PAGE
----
2016: The Best Female Performances of the Year

By Livia Peterson

I am discussing the best female performances, featured in the films during the 2016. The following actresses fully embodied the characters depicted in a particular film. Without further ado, the best female performances of the year, in no particular order.
Isabelle Huppert (“Elle”) – Michele is a resilient businesswoman and thus, understands how to stand up for herself. No man appears to rescue her in the midst of the rape. Huppert suddenly surprises and subsequently, your mind is blown, rinse and repeat. “Elle” is just incredible (get over your subtitle phobia) and Huppert’s performance is even better. By the way, Huppert’s performance is my absolute favorite of the year, no ifs ands, or buts. (I mean, don’t argue with me, haha.)
Natalie Portman (“Jackie”) – Ms. Kennedy-Onassis is a historical figure (defines the U.S. history) and Portman respects and honors the first lady with grace and poignancy. You may swear she is the first lady. But once the credits roll, you realize it is Ms. Portman.
Rebecca Hall (“Christine”) – The news reporter Christine Chubbuck faced depression and lofty expectations in the journalism industry. Hall respectfully manifests the character and advocates depression is real through the perfect mannerisms and facial expressions. “Christine” easily could be told through nonverbal communication and remain the brilliant film. Just devastated that Ms. Hall will be ignored, regarding the Awards consideration.
Michelle Williams (“Manchester by the Sea”) – Williams depicts Randi, Lee Chandler’s (Casey Affleck) ex wife. Most of Williams’ scenes are told through flashbacks and thus, lacks the sufficient quota of screen time. However, Williams dominates the screen with abundant emotion that you may desire to hug her through the screen.
Emma Stone (“La La Land”) – Stone personifies the aspiring actress Mia, but happens to be a successful actress herself (the ideal combination). “La La Land” is why we visit the cinema, let alone why the cinema exists. Ms. Stone is magical – dancing, singing and you might as well be dreaming, too.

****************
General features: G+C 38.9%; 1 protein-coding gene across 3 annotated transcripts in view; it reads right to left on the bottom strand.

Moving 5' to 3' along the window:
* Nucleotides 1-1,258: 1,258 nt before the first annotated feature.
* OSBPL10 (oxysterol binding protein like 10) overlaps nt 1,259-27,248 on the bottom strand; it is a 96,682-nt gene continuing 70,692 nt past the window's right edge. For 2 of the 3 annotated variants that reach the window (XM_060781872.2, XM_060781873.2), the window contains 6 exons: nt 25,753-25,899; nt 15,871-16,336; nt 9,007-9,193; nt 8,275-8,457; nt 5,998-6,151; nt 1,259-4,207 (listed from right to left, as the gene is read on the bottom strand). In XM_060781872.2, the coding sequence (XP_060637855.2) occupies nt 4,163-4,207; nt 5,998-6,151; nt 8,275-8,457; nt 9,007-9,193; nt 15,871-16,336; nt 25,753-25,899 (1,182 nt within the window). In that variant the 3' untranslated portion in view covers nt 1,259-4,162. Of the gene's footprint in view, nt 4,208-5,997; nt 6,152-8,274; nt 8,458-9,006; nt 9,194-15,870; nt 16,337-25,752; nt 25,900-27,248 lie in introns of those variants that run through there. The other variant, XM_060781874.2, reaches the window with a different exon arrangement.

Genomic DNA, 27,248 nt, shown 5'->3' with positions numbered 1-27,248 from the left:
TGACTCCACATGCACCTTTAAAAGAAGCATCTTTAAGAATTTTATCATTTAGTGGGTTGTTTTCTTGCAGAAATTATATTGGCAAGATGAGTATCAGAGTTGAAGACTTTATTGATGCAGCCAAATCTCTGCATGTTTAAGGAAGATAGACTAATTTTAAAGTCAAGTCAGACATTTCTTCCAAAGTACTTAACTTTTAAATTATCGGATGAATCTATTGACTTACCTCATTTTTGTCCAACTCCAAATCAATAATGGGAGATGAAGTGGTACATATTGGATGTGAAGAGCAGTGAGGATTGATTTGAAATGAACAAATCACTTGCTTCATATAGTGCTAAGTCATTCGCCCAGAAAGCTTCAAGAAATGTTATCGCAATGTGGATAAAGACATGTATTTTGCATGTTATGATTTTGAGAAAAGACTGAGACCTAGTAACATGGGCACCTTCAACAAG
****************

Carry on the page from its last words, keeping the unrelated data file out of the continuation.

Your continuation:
Ruth Negga (“Loving”) – Mildred and Richard Loving were unlawfully married; however, the couple altered the Constitution in the process. The interracial marriage is allowed today. No one cannot deny love is love. Negga provides the most restrained performance – but be patient, digs under your skin causing you to ponder “Loving” several days following the screening.
Naomie Harris (“Moonlight”) – Harris portrays Chiron’s abusive mother Paula. “Moonlight” did not sneak up on me; however, Harris’ performance remained with me following the screening. Abusive mothers are depicted stereotypically and yet, Paula is far from the stereotype.
Viola Davis (“Fences”) – “Fences” is the actor and character driven film and here, Davis just nails it, portraying Rose Maxson. You’ll gasp with joy. Adios to #OscarsSoWhite.
Amy Adams (“Arrival”) – “Arrival” examines the language and how we interact. Adams is flawless, depicting the expert linguist deciphering the alien language. Powerful and resonant, Ms. Adams will most likely receive the Academy Award nomination – but will lose to Viola Davis (“Fences”). Your time will come soon, girlfriend.
Hailee Steinfeld (“The Edge of Seventeen”) – Nadine is my girl – almost behaves similar to me, shy and fussy in terms of friends. The Best Actress category is crowded and hence, Ms. Steinfeld’s performance may be ignored.
Kate McKinnon (“Ghostbusters”) – Geez, we may have not requested the female “Ghostbusters” – regardless, the film is pretty awesome in terms of female empowerment (we need more of that in movies). McKinnon consistently steals the show. Sassy and cool, don’t you just want to hang out with Jillian Holtzmann?
Honorable Mentions
~Lupita Nyong’o (Nakku Harriet, “Queen of Katwe”)
~Alicia Vikander (Isabel Graysmark-Sherbourne, “The Light Between Oceans”)
~Tika Sumpter (Michelle Robinson, “Southside with You”)
~Helen Mirren (Colonel Katherine Powell, “Eye in the Sky”)
~Susan Sarandon (Marnie Minervini, “The Meddler”)
~Rachel Weisz (Deborah E. Lipstadt, “Denial”)

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